Designing Your Dream Kitchen
Gearing up for a kitchen remodel? Dreaming about the day you can rip out your old kitchen and start fresh? Wherever you’re at in your home design journey - this is a must read for anyone who wants to know how to properly design their dream kitchen someday.
I’ll warn you now, this is a long post. So get cozy - grab a glass of wine, cup of coffee, or whatever tickles your fancy, a comfy chair, and possibly a notepad. We’re giving you a step by step guide on everything you need to know when planning out your kitchen. Plus a BONUS of an easy to use checklist outlining what’s discussed in this post that you can reference in the future.
Sound pretty good? Great, now let’s get started on planning that dream kitchen of yours!
First thing’s first, create your new kitchen’s floor plan. There are three main factors that determine it’s layout: work aisles, workstations, and following code (building standards set by your city).
When drawing out the floor plan it’s important to keep in mind the walkways in your kitchen. At a minimum, it is recommended to have a minimum of 36-42” (preferably 42”) of clearance for an aisle where one single person will be working. If there will be multiple people working simultaneously in the same area of the kitchen, a minimum clearance of 48” is recommended. If you have the space, always air on the side of the bigger the better and make walkways at least 48”wide. Having these walkway dimensions in mind will help decipher if your kitchen can accommodate an island or peninsula.
Now onto establishing your workstations. Years ago a kitchen’s workstations or work zones were commonly referred to as the work triangle. This was a design principle developed many years ago referring to the refrigerator, sink, and range being between 4-9 feet apart roughly forming an equilateral triangle. Keep in mind this was during a time when kitchens were smaller and closed off from other rooms of the house - a place solely meant for cooking. Nowadays we all want larger, open concept kitchens and have more appliances then ever before - wall ovens, cooktops, microwaves, extra sinks, etc. Kitchens are also used for entertaining purposes more than just cooking. The work triangle is still helpful in today’s kitchen planning but is taken with a grain of salt and instead thought of in terms of workstations (or work zones).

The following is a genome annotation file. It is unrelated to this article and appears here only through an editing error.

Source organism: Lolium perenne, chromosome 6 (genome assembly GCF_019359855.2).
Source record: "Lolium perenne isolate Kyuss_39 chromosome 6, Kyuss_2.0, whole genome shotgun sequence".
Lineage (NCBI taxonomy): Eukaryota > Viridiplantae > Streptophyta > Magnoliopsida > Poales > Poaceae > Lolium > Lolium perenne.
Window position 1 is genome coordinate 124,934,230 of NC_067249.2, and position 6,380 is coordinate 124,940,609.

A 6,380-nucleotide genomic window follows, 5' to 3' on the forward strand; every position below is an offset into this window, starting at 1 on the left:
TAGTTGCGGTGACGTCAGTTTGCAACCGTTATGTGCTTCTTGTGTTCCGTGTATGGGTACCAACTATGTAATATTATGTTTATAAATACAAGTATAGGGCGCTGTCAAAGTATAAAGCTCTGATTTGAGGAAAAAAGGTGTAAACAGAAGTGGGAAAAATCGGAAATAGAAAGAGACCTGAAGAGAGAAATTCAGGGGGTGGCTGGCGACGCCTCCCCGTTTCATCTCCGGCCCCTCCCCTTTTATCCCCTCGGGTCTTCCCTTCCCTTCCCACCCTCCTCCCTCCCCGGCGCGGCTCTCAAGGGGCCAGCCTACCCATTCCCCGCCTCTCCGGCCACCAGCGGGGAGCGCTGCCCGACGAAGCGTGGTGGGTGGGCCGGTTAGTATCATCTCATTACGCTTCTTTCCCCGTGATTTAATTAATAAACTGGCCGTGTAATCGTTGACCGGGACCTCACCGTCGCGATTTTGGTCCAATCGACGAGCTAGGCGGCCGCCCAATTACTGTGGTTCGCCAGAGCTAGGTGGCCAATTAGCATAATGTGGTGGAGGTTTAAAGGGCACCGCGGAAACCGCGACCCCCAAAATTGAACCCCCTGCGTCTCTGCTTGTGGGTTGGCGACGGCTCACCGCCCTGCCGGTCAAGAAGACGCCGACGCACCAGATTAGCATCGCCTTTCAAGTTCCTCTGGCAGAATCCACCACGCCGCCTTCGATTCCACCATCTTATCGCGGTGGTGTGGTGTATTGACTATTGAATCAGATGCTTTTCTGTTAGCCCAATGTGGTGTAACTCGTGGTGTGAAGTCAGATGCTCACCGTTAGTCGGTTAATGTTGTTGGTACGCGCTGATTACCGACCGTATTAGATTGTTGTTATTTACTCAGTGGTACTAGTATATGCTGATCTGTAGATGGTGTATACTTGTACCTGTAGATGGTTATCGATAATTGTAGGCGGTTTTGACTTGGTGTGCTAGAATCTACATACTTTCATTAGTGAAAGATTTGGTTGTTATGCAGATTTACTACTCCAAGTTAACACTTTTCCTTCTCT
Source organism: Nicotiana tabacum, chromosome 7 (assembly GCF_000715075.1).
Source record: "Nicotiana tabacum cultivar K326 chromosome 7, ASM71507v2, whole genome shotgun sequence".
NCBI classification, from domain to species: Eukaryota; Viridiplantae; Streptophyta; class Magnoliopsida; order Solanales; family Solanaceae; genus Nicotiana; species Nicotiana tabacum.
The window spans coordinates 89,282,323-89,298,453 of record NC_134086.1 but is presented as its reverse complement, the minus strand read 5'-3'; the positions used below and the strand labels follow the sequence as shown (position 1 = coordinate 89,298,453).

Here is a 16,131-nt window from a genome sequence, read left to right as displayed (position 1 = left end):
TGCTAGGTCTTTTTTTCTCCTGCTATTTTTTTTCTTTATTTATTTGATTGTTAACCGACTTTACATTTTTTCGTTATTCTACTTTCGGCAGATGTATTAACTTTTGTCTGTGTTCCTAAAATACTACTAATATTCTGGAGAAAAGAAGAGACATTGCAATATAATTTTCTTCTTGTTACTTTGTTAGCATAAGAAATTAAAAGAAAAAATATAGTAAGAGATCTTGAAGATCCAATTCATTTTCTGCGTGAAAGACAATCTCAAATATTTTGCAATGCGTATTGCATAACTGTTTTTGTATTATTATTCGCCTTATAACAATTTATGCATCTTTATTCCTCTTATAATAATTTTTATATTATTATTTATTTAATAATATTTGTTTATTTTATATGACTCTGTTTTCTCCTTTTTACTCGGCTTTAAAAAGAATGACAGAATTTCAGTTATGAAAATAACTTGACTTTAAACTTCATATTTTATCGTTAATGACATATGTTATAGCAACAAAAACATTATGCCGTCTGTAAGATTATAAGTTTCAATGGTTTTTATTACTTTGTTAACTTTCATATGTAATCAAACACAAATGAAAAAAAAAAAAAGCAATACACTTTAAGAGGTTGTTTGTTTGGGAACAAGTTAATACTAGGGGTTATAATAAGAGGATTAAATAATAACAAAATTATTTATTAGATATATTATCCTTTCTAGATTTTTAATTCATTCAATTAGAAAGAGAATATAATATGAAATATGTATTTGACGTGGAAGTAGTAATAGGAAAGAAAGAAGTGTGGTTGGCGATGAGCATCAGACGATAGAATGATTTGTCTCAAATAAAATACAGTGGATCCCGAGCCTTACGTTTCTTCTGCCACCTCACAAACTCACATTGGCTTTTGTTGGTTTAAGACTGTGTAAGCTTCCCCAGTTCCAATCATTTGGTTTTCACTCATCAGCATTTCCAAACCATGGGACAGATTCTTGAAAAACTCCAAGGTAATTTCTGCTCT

In order to maximize efficiency in your kitchen, make a list of all the workstations you want in your kitchen. Here’s a list of what we see as “wants” in many of today’s kitchens:
Food prep area
Cooking (range or cooktop and wall ovens, microwave, refrigerator, etc.) - this will be divided up into multiple work stations
Dry food storage (pantry)
Cleaning (sink, dishwasher)
Wine fridge / wet bar
Depending on your kitchen’s size and your budget, your list may look very similar or very different. Most importantly you’ll need a prep area, room to cook, clean, and store food. After those are established and if you have extra space, you can start incorporating other wants (serving and eating area, wine, coffee bar, etc.) into the mix.
Once you’ve chosen your workstations, next step is to choose their locations and select appliances/fixtures. This all depends on how your kitchen is oriented. Do you have an island or peninsula with seating? Do you have windows with a nice view? Is your kitchen apart of a great room or connected to your dining room? You’ll need to envision yourself cooking or entertaining in the space - when using the sink do you want to look out into your backyard or face guests seated at your island? Would you rather have your back be turned to guests while working at your range or cooktop? Will you need space next to your sink for drying dishes? Where will your dishwasher go in respect to your sink (hopefully next to it!)? There are so many more questions to consider but it’s ultimately driven by what YOU want. Take time on this!